Malaysia is 2nd-biggest market for VistaJet in Asia


Malaysia is the second-biggest market for VistaJet International Ltd in Asia, after China, said its global chief commercial officer Ian Moore (picture).

According to Moore, 22% of VistaJet’s Asia customers are from Malaysia, despite beginning its operation here in 2008.

The Malta-based business aviation company is confident with their current asset-free business model to truly match their customers flying needs.

“We are projecting our VistaJet programme to grow to 70% contribution to revenue within the next couple of years,” he said in a media briefing in Shah Alam yesterday.

The company has registered 45% increase in passenger traffic year-on-year for international departures from Malaysia in the first three quarters ended Sept 30, 2017, while international arrivals rose 18%, in and out of its local base at Subang Airport.

Singapore, Hong Kong and Phuket are among the top destinations to and from Malaysia.

The company said it has witnessed 40% of its new business in Asia came from customers moving away from aircraft ownership. To put this into perspective, Moore said one private-jet owner has to bear some US$40,000 (RM169,000) for an hour of flying.

“We want people to stop purchasing their own aircraft. Unless you really want it, why would you want to buy a new aircraft with such cost if you are only travelling less than 200 hours per year? It is a different case for those who fly 800 to 900 hours a year after taking into account their aircraft’s depreciation against its flying hours,” he said.

An Uber-like programme for private jets, the only difference is VistaJet owns its fleet and is currently contributing about 55% to the company’s top line, followed by its on-demand or charter segment with 45%.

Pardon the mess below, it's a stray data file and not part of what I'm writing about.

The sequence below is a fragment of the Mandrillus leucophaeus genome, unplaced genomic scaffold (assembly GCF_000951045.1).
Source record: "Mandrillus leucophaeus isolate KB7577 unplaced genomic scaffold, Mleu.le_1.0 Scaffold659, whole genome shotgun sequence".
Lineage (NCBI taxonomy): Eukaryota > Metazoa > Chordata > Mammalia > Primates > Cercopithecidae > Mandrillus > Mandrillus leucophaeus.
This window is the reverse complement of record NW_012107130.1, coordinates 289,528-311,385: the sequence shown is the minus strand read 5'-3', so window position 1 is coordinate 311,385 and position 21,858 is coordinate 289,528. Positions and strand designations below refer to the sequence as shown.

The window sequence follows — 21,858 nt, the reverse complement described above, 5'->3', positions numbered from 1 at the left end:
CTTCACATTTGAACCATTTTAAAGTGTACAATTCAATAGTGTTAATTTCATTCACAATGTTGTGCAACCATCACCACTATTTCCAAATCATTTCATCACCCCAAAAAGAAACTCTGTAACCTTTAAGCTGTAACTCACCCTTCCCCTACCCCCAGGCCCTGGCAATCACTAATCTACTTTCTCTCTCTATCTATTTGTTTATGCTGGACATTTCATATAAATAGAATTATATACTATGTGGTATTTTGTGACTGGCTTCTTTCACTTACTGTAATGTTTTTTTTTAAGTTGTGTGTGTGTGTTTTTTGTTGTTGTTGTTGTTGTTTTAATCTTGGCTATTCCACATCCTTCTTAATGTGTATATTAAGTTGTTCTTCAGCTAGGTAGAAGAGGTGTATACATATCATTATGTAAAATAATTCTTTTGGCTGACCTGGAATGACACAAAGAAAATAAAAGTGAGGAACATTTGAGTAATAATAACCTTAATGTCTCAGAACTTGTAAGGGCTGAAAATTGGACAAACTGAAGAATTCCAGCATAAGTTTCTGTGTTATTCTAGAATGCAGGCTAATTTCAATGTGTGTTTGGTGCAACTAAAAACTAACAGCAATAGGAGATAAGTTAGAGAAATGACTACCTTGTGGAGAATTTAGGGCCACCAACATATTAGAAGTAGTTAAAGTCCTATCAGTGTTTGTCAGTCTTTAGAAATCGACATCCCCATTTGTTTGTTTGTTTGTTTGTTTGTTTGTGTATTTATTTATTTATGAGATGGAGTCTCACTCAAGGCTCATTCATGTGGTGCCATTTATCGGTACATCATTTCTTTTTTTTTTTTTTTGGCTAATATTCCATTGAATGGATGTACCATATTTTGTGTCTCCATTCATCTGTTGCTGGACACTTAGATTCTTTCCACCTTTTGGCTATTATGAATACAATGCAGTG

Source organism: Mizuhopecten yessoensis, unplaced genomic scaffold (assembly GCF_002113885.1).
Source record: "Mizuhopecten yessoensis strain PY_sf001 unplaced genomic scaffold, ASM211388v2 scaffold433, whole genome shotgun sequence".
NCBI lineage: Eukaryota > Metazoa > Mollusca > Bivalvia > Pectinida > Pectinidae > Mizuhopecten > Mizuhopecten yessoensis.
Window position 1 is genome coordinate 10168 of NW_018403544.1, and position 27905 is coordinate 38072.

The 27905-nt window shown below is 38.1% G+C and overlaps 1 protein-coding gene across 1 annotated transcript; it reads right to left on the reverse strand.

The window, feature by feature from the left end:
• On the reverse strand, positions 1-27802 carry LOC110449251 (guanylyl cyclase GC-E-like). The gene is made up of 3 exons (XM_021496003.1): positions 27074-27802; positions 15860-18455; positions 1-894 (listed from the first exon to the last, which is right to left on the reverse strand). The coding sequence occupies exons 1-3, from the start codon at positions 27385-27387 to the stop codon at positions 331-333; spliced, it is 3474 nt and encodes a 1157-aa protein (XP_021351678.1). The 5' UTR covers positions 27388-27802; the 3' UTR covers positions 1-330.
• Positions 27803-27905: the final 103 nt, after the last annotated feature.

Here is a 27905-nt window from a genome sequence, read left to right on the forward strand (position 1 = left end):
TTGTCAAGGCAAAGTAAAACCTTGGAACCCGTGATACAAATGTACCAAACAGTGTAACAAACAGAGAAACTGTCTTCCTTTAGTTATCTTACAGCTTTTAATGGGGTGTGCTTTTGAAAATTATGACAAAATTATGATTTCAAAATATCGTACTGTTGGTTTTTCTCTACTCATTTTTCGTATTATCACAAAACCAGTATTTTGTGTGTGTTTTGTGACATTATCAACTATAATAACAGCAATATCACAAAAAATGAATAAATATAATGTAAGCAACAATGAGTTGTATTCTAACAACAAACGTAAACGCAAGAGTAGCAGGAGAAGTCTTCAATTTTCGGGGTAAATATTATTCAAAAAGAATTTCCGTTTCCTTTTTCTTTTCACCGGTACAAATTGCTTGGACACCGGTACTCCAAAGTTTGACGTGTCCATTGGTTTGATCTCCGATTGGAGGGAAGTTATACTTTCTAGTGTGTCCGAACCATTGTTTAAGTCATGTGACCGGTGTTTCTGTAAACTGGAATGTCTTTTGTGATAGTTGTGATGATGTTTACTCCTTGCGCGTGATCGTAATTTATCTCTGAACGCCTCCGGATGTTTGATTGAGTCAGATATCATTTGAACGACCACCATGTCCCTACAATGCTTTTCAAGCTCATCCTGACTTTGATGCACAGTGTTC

According to Moore, the flying hour basis signature programme would cost at least US$1.2 million for 100-200 flying hours, depending on the bespoke service.

He further said the economic value of owning a private jet has increasingly faded away, especially for those who are just flying less than 200 hours a year.

Moore also has singled out the illiquid nature of private jet sale and purchase market as one of the reason behind the impracticality to own a private aircraft.

“We have many of our customers consulted with us on how to get rid or divest their own aircraft, but it is not easy to sell back the aircraft. A lot of them have stayed on the market over 400 days,” he told The Malaysian Reserve on the sidelines of the briefing.

The age range of VistaJet’s customers is from 25 to 92 years old with 52 being the average age. For Malaysia, the customers could come from as young as 30-year-old individuals.

The majority of its client base are corporates, followed by ultra-high-net worth individuals and governments.

The business aviation market currently has 19,200 business jets worldwide with two million flight hours in category. The industry is expected to grow 6% per annum, with rising demands from the millennials.

Founded in 2004, the US$2.5 billion company has grown from two aircraft in its fleet to 72 today. The company now has 10-15 aircraft serving Asia — including the Challenger 350, Challenger 850 and Global 6000 — connecting passengers to over 1,600 airports in 187 countries, or 96% of the world.